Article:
If you're planning a special romantic occasion, you can go straight to my list of Most Romantic Los Angeles Restaurants with a View.

You might have heard about LA's mobile food scene, which has become a way of life for LA locals. You can track down the Top Gourmet Food Trucks in LA to see what all the buzz is about.

How to Get Around Los Angeles

For most people, the decision to drive your own car or rent a car in Los Angeles will be a no-brainer. Attractions can be far apart, and the public transportation system is slow and complicated if you're traveling any distance or crossing city lines, which is inevitable.

Driving rules and behavior are a little different in Los Angeles than other parts of the country, so before you arrive, check out my Tips for Driving in LA. They will save you some confusion, frustration and potential traffic tickets. Really. It's different here.

Maps are your friend. A dedicated GPS or smartphone with GPS is even better. Orient yourself before you go even if you're using a smartphone or dedicated GPS device. If you're driving in the local mountains and canyons, be sure to bring a paper map or directions, since cell service is spotty.

If you're flying in and need to rent a car in Los Angeles, use this Renting a Car in Los Angeles resource page to help you find the best deals. If you're into something a little more adventurous, you'll also find links for luxury car and motorcycle rentals.

Parking in Los Angeles
Keep in mind when calculating rental car rates that most hotels in Los Angeles charge a nightly parking fee, which can range from $10 to $40 per night. The more expensive the hotel, the higher the parking fee. You'll also have to pay for parking at most attractions and most high-end restaurants. Streets in all commercial areas are metered and time-limited, and many neighborhood streets near commercial areas require resident permits. So your parking expenses per day may be more than the total car rental rate for the day. "Motels" usually still have free parking, even in Hollywood.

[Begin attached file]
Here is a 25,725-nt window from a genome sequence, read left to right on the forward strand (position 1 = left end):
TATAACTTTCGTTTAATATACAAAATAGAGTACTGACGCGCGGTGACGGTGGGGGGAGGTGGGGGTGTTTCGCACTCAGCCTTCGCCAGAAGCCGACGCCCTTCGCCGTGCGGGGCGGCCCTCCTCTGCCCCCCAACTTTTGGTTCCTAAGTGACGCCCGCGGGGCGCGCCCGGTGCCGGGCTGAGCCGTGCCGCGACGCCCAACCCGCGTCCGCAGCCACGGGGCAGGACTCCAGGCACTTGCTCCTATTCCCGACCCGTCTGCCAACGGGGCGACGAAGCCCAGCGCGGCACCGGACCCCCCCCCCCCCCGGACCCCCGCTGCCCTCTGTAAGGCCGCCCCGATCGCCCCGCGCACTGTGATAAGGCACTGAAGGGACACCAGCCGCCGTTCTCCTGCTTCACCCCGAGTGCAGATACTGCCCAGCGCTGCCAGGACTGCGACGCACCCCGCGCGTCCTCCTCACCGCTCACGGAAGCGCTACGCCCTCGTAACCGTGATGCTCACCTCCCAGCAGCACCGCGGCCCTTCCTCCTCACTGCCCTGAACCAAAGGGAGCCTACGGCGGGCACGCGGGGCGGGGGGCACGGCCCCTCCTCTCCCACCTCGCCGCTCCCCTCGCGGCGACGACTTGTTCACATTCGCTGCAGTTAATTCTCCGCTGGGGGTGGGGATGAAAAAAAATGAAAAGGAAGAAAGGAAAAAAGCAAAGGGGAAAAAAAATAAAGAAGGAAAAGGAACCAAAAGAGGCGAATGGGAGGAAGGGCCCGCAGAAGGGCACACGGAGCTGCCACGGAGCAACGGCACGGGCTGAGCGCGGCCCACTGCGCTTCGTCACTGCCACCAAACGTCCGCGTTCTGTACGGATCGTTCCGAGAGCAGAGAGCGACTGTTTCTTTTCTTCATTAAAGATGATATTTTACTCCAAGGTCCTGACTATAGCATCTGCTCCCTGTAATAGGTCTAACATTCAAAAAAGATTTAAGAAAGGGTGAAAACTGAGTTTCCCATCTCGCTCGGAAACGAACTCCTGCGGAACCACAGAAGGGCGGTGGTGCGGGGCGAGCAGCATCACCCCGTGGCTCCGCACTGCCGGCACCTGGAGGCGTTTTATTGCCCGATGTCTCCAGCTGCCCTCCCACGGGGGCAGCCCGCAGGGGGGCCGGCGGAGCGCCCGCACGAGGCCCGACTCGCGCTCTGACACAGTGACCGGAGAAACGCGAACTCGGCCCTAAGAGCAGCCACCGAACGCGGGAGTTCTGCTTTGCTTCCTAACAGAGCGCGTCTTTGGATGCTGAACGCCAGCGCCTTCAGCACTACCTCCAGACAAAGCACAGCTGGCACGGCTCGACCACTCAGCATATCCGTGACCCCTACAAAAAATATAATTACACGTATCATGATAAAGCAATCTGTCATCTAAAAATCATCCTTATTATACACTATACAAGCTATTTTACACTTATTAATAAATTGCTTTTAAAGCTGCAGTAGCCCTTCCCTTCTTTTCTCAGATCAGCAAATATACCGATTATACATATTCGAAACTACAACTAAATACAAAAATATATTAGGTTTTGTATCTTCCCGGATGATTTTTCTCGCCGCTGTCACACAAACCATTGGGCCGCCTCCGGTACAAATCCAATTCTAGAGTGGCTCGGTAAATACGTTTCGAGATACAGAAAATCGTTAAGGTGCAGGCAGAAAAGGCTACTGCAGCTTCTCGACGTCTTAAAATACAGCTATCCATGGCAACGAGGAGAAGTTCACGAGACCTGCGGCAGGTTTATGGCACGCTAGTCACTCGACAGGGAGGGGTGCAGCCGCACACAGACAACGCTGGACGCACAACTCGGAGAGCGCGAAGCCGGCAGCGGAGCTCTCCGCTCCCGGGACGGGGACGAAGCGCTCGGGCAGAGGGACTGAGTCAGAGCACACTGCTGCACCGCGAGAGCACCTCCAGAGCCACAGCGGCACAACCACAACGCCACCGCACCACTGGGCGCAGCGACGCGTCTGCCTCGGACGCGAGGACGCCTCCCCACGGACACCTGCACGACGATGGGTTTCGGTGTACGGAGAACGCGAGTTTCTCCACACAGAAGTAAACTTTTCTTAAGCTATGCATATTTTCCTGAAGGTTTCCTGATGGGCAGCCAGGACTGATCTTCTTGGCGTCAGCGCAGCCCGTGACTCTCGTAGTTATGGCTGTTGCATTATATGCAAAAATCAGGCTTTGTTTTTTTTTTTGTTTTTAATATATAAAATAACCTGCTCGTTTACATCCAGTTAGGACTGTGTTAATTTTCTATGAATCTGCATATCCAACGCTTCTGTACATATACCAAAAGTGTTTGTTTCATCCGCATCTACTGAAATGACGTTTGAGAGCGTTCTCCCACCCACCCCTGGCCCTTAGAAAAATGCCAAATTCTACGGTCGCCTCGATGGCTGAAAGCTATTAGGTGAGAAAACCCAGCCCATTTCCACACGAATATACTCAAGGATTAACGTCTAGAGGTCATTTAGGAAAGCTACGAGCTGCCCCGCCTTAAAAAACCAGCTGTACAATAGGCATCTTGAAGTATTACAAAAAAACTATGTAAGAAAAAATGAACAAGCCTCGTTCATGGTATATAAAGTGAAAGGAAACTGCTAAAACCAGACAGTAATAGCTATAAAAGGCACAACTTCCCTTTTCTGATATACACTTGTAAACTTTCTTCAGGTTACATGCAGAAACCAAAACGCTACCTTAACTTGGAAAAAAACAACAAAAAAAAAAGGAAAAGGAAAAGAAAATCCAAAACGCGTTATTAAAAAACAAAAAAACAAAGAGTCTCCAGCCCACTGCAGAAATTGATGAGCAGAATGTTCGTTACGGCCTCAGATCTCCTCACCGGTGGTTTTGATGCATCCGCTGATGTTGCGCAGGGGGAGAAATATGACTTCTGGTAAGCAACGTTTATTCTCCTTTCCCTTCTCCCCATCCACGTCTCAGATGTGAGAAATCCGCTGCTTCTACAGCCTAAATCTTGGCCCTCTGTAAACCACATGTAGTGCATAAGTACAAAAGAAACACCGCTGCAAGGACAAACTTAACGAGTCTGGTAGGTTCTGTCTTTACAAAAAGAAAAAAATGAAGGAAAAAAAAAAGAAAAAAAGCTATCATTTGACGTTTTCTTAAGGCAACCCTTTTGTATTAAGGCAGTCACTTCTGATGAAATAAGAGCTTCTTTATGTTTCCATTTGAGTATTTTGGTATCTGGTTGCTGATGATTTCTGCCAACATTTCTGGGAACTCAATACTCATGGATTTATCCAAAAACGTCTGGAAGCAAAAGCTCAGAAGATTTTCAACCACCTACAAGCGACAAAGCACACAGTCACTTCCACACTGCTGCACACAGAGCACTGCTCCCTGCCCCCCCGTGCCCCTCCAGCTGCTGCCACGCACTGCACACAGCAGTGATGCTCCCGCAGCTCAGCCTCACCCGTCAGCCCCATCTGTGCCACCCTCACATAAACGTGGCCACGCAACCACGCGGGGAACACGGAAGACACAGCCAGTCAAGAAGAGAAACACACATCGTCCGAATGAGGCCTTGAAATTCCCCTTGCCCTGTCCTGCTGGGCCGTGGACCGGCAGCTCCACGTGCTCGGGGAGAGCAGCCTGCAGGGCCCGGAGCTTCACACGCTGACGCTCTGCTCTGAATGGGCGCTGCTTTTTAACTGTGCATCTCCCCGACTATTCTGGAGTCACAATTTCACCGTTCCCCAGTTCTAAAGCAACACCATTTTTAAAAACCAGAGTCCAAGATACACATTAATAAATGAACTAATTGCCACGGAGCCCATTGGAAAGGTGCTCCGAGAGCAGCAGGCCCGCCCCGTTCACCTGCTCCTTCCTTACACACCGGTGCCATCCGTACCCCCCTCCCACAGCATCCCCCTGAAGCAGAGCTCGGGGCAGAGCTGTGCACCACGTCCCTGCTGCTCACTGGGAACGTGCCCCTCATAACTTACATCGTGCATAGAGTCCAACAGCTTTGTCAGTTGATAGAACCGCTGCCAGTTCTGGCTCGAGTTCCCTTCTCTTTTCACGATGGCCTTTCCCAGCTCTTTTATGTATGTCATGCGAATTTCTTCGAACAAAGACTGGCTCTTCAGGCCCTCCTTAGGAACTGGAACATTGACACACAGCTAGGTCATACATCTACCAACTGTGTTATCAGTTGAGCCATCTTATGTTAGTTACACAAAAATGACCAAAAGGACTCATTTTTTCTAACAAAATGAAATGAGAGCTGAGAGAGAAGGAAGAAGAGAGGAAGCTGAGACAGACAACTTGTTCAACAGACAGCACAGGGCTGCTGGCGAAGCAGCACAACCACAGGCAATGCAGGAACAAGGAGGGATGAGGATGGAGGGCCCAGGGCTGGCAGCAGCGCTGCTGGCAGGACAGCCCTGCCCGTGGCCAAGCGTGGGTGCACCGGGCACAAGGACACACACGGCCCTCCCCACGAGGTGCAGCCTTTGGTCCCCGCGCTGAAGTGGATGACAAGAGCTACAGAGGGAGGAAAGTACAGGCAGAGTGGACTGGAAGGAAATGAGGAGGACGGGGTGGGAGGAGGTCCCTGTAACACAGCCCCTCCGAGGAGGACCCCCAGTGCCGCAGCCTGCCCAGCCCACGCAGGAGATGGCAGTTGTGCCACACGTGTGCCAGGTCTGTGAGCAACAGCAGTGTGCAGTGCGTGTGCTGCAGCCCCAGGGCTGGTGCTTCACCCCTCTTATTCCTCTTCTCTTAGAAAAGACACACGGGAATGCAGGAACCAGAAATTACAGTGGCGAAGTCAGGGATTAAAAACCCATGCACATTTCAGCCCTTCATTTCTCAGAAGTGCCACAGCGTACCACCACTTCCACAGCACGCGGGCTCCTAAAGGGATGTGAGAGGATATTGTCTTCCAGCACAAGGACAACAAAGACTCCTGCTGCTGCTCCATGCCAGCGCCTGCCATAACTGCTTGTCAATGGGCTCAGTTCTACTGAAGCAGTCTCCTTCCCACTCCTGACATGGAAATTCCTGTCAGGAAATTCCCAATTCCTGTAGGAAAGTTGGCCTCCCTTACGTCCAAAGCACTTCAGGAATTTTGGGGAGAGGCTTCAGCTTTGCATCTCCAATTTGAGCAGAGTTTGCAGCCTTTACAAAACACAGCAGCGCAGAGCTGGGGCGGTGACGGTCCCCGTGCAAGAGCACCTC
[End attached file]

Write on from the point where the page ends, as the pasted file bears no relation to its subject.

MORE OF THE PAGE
Check out my Tips and Tricks for Parking in Los Angeles.

Los Angeles Without a Car
Most people will choose to drive in Los Angeles, but there are some of you for whom that is not your preference or not an option. So I have created a special guide for Visiting LA Without a Car. It includes the strategies mentioned below and more, with specific details about getting from one attraction to another. 

Hire a Driver
If money is not an issue and you want to make sure you get where you need to be on time, you can hire a car and driver, or a driver to drive your car.

There are a variety of options for hiring chauffeur-driven cars or personal drivers in Los Angeles. I've summarized them in this page on Limousine and Driver Services in Los Angeles.

Taxis
Taxi service has improved in Los Angeles in recent years since prohibitions on cruising taxis have been lifted. If your business in Los Angeles is primarily in Downtown Los Angeles or within the Beverly Hills to Hollywood area and you don't have a lot of different stops to make, you might consider skipping the rental car and expensive parking in favor of an airport shuttle (or FlyAway Bus to Downtown or Hollywood) to your hotel and taxis around the neighborhood. If you need to cross town a lot, it can actually be more economical to hire a car and driver than to pay multiple cross-town cab fares.

Uber and Lyft are ride-share services where ordinary people - who have been screened and background checked - offer you a ride in their car for a fee.